Who's someone who we've never heard of today who's the sort of person who 50 years from now gets written about in a book like this? 

There's a person that I really hope that we're reading about decades from now because he is just such a spark plug. There's this young man named Isaiah Thomas who works at the Bessemer Amazon warehouse who was involved with the union drive. He's currently a student at the University of Birmingham. He took two semesters off just to focus on the Amazon organizing campaign and to make some money because college costs money.

The way that his own perspectives have shifted and what he's learned from being involved in organizing, seeing the way it's impacted him. His original focus [in college] was criminal justice but he decided after this experience to shift his focus, and now he wants to be a labor lawyer and help people that way. Seeing that, knowing how many people that kid is going to help and how much of an impact that kid is going to have. He's only 20 years old and that's the next generation. When I'm 50 years old and do another edition of this book, that's where it's going to start, with people like Isaiah.


A lot of the people in your book got into organizing at a young age, and then you have this other set who lived a full life before they got engaged. What turns people on early? What turns them on late?

I think if someone pops up and is like, "Hey, here's something that might help. Here's a way we can change this. Here's a way we can make it better for you and for people coming after you," then I think that's a really important moment. That's what we heard with the folks at Amazon. Some of the organizers are really young. Some of them are a little older and have that experience. I think working together is the only way that we're going to really, truly harness all of that energy and get some shit done, but they're both equally valid and equally important.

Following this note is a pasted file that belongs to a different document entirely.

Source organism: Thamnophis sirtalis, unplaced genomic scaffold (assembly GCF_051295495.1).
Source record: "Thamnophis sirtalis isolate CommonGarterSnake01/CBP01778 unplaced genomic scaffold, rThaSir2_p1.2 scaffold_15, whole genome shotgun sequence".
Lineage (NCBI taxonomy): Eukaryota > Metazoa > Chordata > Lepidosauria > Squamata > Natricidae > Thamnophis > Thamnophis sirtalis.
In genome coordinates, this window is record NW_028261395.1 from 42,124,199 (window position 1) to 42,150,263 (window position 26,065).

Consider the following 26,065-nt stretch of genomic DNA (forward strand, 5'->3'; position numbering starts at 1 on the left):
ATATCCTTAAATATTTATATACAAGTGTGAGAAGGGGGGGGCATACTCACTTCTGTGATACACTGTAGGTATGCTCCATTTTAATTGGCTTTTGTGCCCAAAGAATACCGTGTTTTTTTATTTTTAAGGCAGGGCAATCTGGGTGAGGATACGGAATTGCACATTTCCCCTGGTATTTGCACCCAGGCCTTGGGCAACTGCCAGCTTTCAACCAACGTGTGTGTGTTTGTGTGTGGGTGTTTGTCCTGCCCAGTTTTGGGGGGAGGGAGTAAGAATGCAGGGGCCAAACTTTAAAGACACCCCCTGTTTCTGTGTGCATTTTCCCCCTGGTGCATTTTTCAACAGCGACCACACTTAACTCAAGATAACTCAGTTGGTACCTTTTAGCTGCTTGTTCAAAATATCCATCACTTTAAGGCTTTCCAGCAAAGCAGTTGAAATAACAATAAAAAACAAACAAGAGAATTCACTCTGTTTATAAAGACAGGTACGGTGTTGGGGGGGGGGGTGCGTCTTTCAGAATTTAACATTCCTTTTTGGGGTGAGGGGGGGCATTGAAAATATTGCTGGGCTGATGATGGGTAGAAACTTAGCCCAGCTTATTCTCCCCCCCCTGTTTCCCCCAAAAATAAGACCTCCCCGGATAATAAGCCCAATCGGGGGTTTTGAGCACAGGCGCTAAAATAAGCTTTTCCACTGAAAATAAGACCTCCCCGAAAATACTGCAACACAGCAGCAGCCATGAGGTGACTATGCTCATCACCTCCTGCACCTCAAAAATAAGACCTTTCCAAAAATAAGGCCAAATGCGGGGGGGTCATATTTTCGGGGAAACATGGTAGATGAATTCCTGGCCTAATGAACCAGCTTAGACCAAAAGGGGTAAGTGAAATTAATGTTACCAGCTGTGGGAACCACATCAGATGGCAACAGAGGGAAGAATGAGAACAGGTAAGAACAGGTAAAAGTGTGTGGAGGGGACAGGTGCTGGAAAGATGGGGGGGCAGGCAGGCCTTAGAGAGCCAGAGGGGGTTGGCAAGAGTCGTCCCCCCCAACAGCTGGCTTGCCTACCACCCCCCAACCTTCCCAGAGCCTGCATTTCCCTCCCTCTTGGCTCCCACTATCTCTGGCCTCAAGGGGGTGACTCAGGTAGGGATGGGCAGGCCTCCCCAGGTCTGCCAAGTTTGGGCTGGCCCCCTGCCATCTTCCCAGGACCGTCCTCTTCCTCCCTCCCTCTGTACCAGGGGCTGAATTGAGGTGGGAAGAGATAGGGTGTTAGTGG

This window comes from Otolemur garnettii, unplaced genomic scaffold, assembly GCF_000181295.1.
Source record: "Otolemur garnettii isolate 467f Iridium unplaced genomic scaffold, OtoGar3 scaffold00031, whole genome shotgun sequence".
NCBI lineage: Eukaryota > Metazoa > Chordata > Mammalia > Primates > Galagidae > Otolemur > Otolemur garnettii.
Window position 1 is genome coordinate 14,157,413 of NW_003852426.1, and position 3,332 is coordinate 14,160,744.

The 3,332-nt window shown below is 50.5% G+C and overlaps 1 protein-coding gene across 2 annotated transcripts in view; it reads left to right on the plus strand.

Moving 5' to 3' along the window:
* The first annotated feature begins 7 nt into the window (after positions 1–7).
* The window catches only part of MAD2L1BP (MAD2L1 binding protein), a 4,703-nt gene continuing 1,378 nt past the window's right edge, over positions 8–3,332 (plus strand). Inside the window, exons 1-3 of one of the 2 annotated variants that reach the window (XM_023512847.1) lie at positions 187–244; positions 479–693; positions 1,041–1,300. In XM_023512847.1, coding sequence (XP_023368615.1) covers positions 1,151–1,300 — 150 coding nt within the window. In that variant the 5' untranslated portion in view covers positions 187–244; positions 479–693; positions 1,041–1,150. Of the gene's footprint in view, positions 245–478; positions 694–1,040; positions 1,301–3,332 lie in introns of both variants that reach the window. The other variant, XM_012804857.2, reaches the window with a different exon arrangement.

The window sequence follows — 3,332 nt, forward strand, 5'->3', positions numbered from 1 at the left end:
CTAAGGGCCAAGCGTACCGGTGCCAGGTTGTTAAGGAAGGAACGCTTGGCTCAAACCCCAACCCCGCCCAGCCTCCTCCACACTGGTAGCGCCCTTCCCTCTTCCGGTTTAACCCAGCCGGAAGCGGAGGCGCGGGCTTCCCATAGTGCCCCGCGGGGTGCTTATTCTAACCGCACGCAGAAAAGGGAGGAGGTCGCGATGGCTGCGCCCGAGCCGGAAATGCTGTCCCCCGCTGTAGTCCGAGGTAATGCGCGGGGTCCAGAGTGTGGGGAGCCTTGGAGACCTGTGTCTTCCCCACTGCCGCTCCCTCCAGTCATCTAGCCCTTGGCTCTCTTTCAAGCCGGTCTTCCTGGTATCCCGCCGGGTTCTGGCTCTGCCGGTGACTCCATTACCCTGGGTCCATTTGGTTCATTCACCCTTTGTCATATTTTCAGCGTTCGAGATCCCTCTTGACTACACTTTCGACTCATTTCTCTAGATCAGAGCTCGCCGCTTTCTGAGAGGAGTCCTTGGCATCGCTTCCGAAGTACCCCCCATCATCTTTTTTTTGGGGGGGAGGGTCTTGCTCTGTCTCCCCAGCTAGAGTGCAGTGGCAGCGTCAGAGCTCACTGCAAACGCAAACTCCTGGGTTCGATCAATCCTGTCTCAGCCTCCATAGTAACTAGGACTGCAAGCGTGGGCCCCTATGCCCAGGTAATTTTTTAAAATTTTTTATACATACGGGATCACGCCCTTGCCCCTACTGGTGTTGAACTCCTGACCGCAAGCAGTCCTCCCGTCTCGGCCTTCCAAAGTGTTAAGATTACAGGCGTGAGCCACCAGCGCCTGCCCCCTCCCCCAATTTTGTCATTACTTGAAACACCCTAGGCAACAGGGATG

I want to shift gears and talk about labor journalism in the present. What's your take on the state of labor journalism today and what are some things that organizers can do to enhance the role of labor journalism, to make it more successful?

I think we're at a really exciting moment for the beat, if you will, because now there are tons of people covering labor. There are tons of labor reporters and there's tons of other reporters that are showing an interest in labor, doing labor stories. It wasn't that five years ago for sure. We've had this huge wave of unionization at digital media outlets and more traditional news outlets, too, led by my union, the Writer's Guild of America East and the News Guild. If you take all of these underpaid, overworked, miserable media workers, organize them, get them a good contract, show them the power of a union — all of those people are now going to have a much different view of unions. All of those people are going to bring that to their work. And when we get laid off — because we're always getting laid off – we're going to pop up in other places. It’s like dandelion seeds. We end up everywhere.

The biggest thing for me is being able to talk to workers that are comfortable being interviewed, who feel like they have a story to tell. I think organizers can really help their cause by identifying folks who are happy to talk to reporters, who have stories to tell. Worker voices are the most important thing in any piece of labor journalism. The rest is just window dressing.


Do you have another project in sight?

I feel I've been champing at the bit this whole time to get back to freelancing, but now I worry that I forgot how to do it. I know that the book is going to take up a bunch more time. I think I can mention that there's probably going to be a younger reader's version of the book, which I'm really excited about.


Let's talk about the Warrior Met strike in Alabama. You were there from pretty close to the beginning.

So it's April 12th. As of today, it's been a year and a day since I first showed up at the picket line with a box of Krispy Kremes and started asking people what's going on.

It's the longest strike in Alabama state history. I felt so honored to be able to cover it and develop great relationships with so many people. Whenever I go down there now, it feels like coming home. 

Over 1,000 coal miners are still on strike in Tuscaloosa County, Alabama. They still need support, I think about 80 percent of them are parents. I just love them so much. I wish everyone else was paying as much attention as I was. But even if they're not, I'm still going to be here.